Pfizer and Merck Ride the Dow's Triple-Digit Surge

Although we don't believe in timing the market or panicking over daily movements, we do like to keep an eye on market changes -- just in case they're material to our investing thesis.

Stocks are booming today as the Dow Jones Industrial Average (DJINDICES: ^DJI  ) has repeatedly ridden Wall Street's momentum back above the 16,000-point mark again. The blue-chip index, though, was at 15,992 as of 2:32 p.m. EST, with nearly all of its member stocks up in the green.

Big Pharma's having a mixed session so far, with Pfizer (NYSE: PFE  ) down 0.03% and Merck (NYSE: MRK  )  up 0.8%, while diversified health-care giant Johnson & Johnson (NYSE: JNJ  ) hasn't had much success today. However, it's been Johnson & Johnson that's made the most of things this year for investors.

No patent cliff blues for Johnson & Johnson
The patent cliff has singed sales at many Big Pharma leaders such as Pfizer and Merck. These two companies have seen drug revenue decline 9% and 8%, respectively, year over year through the first nine months of 2013. Pfizer's Lipitor has taken a huge dive, as the once-best-selling drug has seen generic competition erode its power. Meanwhile, Merck's Singulair over has imploded after losing its own patent protection, falling from blockbuster to also-ran.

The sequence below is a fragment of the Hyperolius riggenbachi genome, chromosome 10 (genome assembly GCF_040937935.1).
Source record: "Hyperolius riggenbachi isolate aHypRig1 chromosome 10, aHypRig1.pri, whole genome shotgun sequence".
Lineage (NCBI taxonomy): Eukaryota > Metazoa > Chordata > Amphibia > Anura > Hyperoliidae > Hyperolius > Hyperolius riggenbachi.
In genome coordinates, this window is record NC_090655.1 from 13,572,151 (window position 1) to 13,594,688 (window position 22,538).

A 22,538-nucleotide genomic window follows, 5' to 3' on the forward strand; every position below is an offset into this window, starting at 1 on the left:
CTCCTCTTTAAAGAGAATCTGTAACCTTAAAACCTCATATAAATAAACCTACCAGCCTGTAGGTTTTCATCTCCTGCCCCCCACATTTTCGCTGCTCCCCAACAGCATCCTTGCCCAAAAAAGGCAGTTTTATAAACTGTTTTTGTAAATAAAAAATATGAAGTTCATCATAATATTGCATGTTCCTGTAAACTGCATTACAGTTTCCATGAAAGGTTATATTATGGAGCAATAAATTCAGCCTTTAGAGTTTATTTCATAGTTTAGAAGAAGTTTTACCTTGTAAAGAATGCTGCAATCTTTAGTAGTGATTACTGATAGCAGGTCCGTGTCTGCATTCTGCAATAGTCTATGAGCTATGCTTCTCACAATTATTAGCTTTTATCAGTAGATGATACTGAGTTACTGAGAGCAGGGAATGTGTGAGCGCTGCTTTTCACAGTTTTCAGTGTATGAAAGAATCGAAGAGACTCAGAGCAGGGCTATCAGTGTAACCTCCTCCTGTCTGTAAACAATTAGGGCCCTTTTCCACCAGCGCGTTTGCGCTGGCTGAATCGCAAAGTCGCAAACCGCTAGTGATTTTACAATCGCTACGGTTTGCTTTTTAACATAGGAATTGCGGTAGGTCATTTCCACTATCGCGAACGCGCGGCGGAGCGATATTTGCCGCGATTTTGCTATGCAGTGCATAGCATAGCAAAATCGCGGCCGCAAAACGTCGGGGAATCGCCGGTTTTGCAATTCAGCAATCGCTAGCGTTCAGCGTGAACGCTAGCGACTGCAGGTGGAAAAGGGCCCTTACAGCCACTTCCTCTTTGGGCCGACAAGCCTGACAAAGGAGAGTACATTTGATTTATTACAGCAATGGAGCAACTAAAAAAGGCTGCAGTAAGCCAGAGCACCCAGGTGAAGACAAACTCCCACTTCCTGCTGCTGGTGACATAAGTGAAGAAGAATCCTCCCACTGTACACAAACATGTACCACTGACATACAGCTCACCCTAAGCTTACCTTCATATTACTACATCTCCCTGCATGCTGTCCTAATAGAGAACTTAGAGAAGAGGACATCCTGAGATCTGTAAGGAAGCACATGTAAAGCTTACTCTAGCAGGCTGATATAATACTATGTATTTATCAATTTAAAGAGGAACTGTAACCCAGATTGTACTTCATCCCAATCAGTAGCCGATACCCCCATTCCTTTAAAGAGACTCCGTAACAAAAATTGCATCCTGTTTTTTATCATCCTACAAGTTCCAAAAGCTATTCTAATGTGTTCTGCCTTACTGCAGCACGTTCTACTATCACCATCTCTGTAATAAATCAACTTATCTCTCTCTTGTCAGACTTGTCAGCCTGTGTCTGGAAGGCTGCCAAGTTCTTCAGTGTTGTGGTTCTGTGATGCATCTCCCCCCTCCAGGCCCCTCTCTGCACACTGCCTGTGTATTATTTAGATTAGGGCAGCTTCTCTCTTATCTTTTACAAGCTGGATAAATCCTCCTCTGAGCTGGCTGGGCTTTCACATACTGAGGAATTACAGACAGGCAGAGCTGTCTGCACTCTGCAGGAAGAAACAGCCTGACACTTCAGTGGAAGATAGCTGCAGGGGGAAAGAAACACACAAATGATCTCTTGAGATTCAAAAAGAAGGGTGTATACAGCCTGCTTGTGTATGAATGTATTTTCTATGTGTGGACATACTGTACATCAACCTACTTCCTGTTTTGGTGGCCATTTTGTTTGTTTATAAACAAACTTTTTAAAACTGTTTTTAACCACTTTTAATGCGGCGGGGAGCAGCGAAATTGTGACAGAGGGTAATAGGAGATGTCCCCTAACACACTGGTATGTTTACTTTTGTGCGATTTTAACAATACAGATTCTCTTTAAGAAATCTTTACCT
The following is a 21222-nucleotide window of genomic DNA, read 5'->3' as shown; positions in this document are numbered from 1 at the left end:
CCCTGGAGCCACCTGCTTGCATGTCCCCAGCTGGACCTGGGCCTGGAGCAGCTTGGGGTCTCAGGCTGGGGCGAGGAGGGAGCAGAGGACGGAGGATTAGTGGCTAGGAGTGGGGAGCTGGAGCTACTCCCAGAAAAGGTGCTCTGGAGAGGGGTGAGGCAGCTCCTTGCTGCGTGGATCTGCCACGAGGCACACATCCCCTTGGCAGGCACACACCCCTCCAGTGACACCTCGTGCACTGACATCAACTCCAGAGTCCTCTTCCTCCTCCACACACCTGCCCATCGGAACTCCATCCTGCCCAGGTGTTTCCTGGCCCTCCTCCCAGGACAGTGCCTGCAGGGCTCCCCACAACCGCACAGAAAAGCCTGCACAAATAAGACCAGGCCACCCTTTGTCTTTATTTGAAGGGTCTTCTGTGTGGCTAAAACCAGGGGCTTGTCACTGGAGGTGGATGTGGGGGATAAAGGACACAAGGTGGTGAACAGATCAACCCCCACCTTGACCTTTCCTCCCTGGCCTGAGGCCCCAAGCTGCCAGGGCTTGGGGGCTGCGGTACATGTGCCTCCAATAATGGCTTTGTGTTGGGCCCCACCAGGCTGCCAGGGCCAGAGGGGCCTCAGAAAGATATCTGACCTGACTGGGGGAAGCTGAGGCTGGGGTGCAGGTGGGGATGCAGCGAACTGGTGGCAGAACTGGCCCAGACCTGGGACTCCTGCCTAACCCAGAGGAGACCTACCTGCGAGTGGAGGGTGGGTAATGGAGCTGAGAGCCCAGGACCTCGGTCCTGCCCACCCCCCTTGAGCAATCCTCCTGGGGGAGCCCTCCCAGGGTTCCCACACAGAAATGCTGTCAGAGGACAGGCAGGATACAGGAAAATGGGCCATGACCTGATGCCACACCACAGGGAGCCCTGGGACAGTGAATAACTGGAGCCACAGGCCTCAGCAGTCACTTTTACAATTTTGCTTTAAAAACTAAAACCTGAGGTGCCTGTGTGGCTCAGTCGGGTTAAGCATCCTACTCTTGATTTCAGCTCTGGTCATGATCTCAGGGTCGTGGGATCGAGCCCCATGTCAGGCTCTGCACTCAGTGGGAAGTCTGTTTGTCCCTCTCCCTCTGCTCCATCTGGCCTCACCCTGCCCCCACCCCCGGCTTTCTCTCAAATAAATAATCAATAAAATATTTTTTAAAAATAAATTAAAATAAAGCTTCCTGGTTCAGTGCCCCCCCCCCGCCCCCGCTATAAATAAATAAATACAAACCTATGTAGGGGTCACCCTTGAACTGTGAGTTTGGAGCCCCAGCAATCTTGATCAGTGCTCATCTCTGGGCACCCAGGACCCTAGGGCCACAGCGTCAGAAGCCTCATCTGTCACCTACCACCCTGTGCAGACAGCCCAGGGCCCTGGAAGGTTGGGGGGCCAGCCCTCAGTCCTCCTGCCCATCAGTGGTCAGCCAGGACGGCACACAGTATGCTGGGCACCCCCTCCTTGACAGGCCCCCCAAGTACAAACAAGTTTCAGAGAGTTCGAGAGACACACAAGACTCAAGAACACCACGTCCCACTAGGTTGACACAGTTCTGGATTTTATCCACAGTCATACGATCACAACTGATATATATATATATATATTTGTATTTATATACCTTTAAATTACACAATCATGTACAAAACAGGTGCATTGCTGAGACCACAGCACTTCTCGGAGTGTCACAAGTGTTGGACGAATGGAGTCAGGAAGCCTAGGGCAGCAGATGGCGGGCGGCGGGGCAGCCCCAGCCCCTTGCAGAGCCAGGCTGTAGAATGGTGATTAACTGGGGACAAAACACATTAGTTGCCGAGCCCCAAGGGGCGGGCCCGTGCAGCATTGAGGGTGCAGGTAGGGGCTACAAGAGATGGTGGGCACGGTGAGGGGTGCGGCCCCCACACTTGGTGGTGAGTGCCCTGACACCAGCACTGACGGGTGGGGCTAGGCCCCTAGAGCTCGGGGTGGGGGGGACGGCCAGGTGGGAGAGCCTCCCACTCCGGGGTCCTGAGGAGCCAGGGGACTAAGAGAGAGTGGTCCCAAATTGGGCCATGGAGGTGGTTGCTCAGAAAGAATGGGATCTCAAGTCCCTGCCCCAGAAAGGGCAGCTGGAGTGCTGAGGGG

But that hasn't been the case at Johnson & Johnson. The company has avoided the worst of the patent cliff thus far in 2013. Through the year's first nine months, only one of Johnson & Johnson's top six best-selling drugs saw revenue decline year over year. Remicade, long J&J's top product and one of the best-selling drugs across the world, has continued its steady march higher by growing sales by 7% year over year through the first nine months of 2013.

But can Remicade continue to carry Johnson & Johnson? The drug has several years of patent exclusivity left, and although competition remains fierce with immunology rivals such as AbbVie's Humira and Pfizer's own Enbrel also ranking among the world's top-selling drugs, the growing threat of rheumatoid arthritis and other immunology ailments look to keep Remicade humming for J&J.

Even if the drug can't grow sales at 7% again in 2014 and beyond, J&J has enough fast-growing products in its arsenal that it should be a fine play for the long term for any investor. From up-and-comers like type 2 diabetes therapy Invokana -- a projected blockbuster -- to rapid gainers like Xarelto, Johnson & Johnson's future looks to be in safe hands.

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